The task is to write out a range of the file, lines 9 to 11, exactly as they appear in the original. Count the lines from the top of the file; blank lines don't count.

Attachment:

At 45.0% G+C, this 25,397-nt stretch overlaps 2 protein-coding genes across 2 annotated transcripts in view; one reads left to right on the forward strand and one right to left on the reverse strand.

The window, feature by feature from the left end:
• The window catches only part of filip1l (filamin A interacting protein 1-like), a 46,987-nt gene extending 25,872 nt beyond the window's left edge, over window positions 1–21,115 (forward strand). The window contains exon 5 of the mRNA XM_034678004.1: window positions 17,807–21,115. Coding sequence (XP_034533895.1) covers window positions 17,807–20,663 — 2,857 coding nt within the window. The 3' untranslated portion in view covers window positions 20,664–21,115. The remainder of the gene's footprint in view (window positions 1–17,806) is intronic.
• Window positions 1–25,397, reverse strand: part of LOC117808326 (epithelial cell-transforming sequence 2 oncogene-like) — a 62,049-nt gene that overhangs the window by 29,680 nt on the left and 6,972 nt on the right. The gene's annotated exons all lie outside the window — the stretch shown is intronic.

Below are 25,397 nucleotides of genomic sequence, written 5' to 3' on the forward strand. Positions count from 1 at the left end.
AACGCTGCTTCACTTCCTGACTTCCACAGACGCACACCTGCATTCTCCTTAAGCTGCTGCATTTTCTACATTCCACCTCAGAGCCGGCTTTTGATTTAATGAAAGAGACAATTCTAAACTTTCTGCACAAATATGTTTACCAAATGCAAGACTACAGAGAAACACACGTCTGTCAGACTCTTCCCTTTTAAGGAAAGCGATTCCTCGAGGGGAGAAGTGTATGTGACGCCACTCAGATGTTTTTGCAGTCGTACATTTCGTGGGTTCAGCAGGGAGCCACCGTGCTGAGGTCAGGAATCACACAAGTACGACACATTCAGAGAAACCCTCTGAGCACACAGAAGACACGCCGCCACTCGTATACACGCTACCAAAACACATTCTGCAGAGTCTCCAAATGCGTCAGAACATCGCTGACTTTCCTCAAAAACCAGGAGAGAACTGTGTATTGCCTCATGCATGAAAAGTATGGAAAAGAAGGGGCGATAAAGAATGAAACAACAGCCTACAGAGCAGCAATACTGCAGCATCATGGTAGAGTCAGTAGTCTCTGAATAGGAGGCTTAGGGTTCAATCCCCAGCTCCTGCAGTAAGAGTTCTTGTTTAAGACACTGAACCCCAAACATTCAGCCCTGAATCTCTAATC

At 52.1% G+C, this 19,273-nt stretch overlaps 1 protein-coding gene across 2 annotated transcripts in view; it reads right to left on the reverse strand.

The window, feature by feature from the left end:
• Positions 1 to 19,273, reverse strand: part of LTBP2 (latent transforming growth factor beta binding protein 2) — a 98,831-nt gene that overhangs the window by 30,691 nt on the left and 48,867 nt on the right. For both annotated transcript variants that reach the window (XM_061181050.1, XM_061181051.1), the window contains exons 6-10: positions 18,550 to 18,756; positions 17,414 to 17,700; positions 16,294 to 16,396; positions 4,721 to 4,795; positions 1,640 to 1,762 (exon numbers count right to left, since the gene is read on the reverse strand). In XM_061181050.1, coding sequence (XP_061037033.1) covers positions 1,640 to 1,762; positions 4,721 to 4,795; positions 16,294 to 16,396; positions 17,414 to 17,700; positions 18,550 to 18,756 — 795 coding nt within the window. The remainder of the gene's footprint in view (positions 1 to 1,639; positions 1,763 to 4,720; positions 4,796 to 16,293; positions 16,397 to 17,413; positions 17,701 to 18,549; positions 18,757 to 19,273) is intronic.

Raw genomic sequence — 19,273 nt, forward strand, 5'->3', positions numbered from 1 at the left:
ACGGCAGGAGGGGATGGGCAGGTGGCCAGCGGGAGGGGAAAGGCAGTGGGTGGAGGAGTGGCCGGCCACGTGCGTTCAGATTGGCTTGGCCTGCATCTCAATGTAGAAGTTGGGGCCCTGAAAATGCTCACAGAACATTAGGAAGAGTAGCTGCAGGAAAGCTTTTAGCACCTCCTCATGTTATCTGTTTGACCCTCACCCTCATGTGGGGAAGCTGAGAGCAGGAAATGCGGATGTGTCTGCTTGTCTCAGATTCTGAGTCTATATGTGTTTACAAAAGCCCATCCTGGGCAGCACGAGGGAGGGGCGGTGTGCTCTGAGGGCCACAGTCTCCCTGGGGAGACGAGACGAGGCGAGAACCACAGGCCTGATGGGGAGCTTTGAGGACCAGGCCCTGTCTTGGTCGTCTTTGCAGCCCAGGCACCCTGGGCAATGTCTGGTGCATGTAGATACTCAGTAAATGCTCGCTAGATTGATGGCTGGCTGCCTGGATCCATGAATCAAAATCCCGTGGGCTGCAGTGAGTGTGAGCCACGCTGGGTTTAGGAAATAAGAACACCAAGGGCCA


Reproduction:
• Positions 1 to 19,273, reverse strand: part of LTBP2 (latent transforming growth factor beta binding protein 2) — a 98,831-nt gene that overhangs the window by 30,691 nt on the left and 48,867 nt on the right. For both annotated transcript variants that reach the window (XM_061181050.1, XM_061181051.1), the window contains exons 6-10: positions 18,550 to 18,756; positions 17,414 to 17,700; positions 16,294 to 16,396; positions 4,721 to 4,795; positions 1,640 to 1,762 (exon numbers count right to left, since the gene is read on the reverse strand). In XM_061181050.1, coding sequence (XP_061037033.1) covers positions 1,640 to 1,762; positions 4,721 to 4,795; positions 16,294 to 16,396; positions 17,414 to 17,700; positions 18,550 to 18,756 — 795 coding nt within the window. The remainder of the gene's footprint in view (positions 1 to 1,639; positions 1,763 to 4,720; positions 4,796 to 16,293; positions 16,397 to 17,413; positions 17,701 to 18,549; positions 18,757 to 19,273) is intronic.

Raw genomic sequence — 19,273 nt, forward strand, 5'->3', positions numbered from 1 at the left:
ACGGCAGGAGGGGATGGGCAGGTGGCCAGCGGGAGGGGAAAGGCAGTGGGTGGAGGAGTGGCCGGCCACGTGCGTTCAGATTGGCTTGGCCTGCATCTCAATGTAGAAGTTGGGGCCCTGAAAATGCTCACAGAACATTAGGAAGAGTAGCTGCAGGAAAGCTTTTAGCACCTCCTCATGTTATCTGTTTGACCCTCACCCTCATGTGGGGAAGCTGAGAGCAGGAAATGCGGATGTGTCTGCTTGTCTCAGATTCTGAGTCTATATGTGTTTACAAAAGCCCATCCTGGGCAGCACGAGGGAGGGGCGGTGTGCTCTGAGGGCCACAGTCTCCCTGGGGAGACGAGACGAGGCGAGAACCACAGGCCTGATGGGGAGCTTTGAGGACCAGGCCCTGTCTTGGTCGTCTTTGCAGCCCAGGCACCCTGGGCAATGTCTGGTGCATGTAGATACTCAGTAAATGCTCGCTAGATTGATGGCTGGCTGCCTGGATCCATGAATCAAAATCCCGTGGGCTGCAGTGAGTGTGAGCCACGCTGGGTTTAGGAAATAAGAACACCAAGGGCCA